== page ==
question

What level of output maximizes profits in a perfectly competitive market?

answer

When MC = MR

question

In a perfectly competitive market, what price should a firm charge?

answer

Whatever the price is when MC = MR

question

In the short run, when should a firm shut down?

answer

When P < AVC

question

A firm sells its product in a perfectly competitive market where other firms charge a price of $110 per unit. The firm estimates its total costs as C(Q) = 70 + 14Q + 2Q2. Thus, the marginal costs are MC(Q) = 14 + 4Q. How much output should the firm produce in the short run?

answer

24

question

A firm sells its product in a perfectly competitive market where other firms charge a price of $110 per unit. The firm estimates its total costs as C(Q) = 70 + 14Q + 2Q2. Thus, the marginal costs are MC(Q) = 14 + 4Q. What price should the firm charge in the short run?

answer

$110

question

A firm sells its product in a perfectly competitive market where other firms charge a price of $110 per unit. The firm estimates its total costs as C(Q) = 70 + 14Q + 2Q2. Thus, the marginal costs are MC(Q) = 14 + 4Q. What are the firm's short run profits?

answer

$1,082

question

You are the manager of a firm that sells its product in a competitive market at a price of $50. Your firm's cost function is C = 40 + 5Q2. Thus, the marginal costs are MC(Q) = 10Q. The profit-maximizing output for your firm is

answer

When MC = 10Q the maximizing output is 5

question

You are the manager of a firm that sells its product in a competitive market at a price of $40. Your firm's cost function is C = 60 + 4Q2. Thus, the marginal costs are MC(Q) = 8Q. The profit-maximizing output for your firm is

answer

When MC = 8Q the maximizing output is 5

question

You are the manager of a firm that sells its product in a competitive market at a price of $60. Your firm's cost function is C = 50 + 3Q2. Thus, the marginal costs are MC(Q) = 6Q. The profit-maximizing output for your firm is

answer

When MC = 6Q the maximizing output is 10

question

You are the manager of a firm that sells its product in a competitive market at a price of $14. Your firm's cost function is C = 10 + 4Q + 0.5Q2. Thus, the marginal costs are MC(Q) = 4 + Q. The profit-maximizing output for your firm is

answer

When MC = 4 + Q the maximizing output is 10

question

When is the monopolist's profit-maximizing level of output?

answer

For monopolist it is when MC = MR

question

When is the monopolist's profit-maximizing price?

answer

For monopolist, the output where MC = MR, go up on that line to where it intersects with the demand curve line and the price that correlates with is the profit-maximizing price.

question

Total Revenue = ____ x _____

answer

Price x Quantity

question

How do you find Total Cost at the profit-maximizing output if you are a monopoly?

answer

You use the price that correlates where the ATC line intersects the MR line at the profit-maximizing output.

question

How do you calculate profit using profit-maximizing output and price?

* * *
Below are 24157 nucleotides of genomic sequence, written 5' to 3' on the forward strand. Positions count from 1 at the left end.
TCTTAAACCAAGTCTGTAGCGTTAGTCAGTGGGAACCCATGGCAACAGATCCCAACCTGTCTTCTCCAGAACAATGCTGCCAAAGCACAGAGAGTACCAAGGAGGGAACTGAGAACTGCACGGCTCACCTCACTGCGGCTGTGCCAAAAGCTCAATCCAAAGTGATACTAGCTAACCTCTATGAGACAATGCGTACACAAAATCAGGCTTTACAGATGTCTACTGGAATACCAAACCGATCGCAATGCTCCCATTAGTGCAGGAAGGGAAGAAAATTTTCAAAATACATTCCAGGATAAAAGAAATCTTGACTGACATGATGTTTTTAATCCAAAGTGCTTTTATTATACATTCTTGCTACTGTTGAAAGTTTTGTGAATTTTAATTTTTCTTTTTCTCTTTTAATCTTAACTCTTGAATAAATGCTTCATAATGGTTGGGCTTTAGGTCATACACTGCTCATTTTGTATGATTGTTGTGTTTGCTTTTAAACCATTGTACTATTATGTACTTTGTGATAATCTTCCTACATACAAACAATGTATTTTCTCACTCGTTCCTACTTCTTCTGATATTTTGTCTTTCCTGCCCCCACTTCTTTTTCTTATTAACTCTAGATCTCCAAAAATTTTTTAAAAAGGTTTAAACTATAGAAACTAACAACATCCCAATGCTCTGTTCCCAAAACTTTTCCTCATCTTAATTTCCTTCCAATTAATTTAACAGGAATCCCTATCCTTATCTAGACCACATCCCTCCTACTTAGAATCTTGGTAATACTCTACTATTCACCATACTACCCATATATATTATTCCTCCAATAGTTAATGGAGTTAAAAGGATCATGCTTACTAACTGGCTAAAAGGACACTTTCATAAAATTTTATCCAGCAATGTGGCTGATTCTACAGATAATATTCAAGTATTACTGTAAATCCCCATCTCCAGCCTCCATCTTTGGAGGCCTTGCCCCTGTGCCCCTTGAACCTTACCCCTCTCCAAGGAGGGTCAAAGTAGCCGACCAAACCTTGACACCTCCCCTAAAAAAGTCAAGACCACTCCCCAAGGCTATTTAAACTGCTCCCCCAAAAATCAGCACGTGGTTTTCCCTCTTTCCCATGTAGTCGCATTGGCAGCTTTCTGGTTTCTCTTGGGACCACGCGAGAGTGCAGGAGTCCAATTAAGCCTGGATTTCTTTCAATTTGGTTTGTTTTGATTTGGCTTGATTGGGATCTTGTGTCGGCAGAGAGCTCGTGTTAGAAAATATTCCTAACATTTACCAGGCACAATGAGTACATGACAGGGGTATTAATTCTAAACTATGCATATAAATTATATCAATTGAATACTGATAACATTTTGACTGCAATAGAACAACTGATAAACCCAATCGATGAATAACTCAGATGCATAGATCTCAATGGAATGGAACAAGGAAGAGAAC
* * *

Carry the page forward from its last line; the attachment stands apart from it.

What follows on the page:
answer

Total Revenue - Total Cost.

question

The inverse demand for Harley Davidson motorcycles is given by:

𝑃 = 40,000−10𝑄

where P is the price in dollars, and Q measures the number of units sold each month. Harley Davidson is currently producing motorcycles at a constant marginal and average cost of $16,000. Assume Harley Davidson is a monopoly.

What is the profit-maximizing quantity?

𝑃 = 40,000−10𝑄

where P is the price in dollars, and Q measures the number of units sold each month. Harley Davidson is currently producing motorcycles at a constant marginal and average cost of $16,000. Assume Harley Davidson is a monopoly.

What is the profit-maximizing quantity?

answer

1200

question

The inverse demand for Harley Davidson motorcycles is given by:

𝑃 = 40,000−10𝑄

where P is the price in dollars, and Q measures the number of units sold each month. Harley Davidson is currently producing motorcycles at a constant marginal and average cost of $16,000. Assume Harley Davidson is a monopoly.

What is the profit-maximizing price?

𝑃 = 40,000−10𝑄

where P is the price in dollars, and Q measures the number of units sold each month. Harley Davidson is currently producing motorcycles at a constant marginal and average cost of $16,000. Assume Harley Davidson is a monopoly.

What is the profit-maximizing price?

answer

$28,000

question

The inverse demand for Harley Davidson motorcycles is given by:

𝑃 = 40,000−10𝑄

where P is the price in dollars, and Q measures the number of units sold each month. Harley Davidson is currently producing motorcycles at a constant marginal and average cost of $16,000. Assume Harley Davidson is a monopoly.

Heavy tariffs on imported steel drive up Harley's marginal and average cost by $2,000. What is the new profit-maximizing quantity?

𝑃 = 40,000−10𝑄

where P is the price in dollars, and Q measures the number of units sold each month. Harley Davidson is currently producing motorcycles at a constant marginal and average cost of $16,000. Assume Harley Davidson is a monopoly.

Heavy tariffs on imported steel drive up Harley's marginal and average cost by $2,000. What is the new profit-maximizing quantity?

answer

1100

question

The inverse demand for Harley Davidson motorcycles is given by:

𝑃 = 40,000−10𝑄

where P is the price in dollars, and Q measures the number of units sold each month. Harley Davidson is currently producing motorcycles at a constant marginal and average cost of $16,000. Assume Harley Davidson is a monopoly.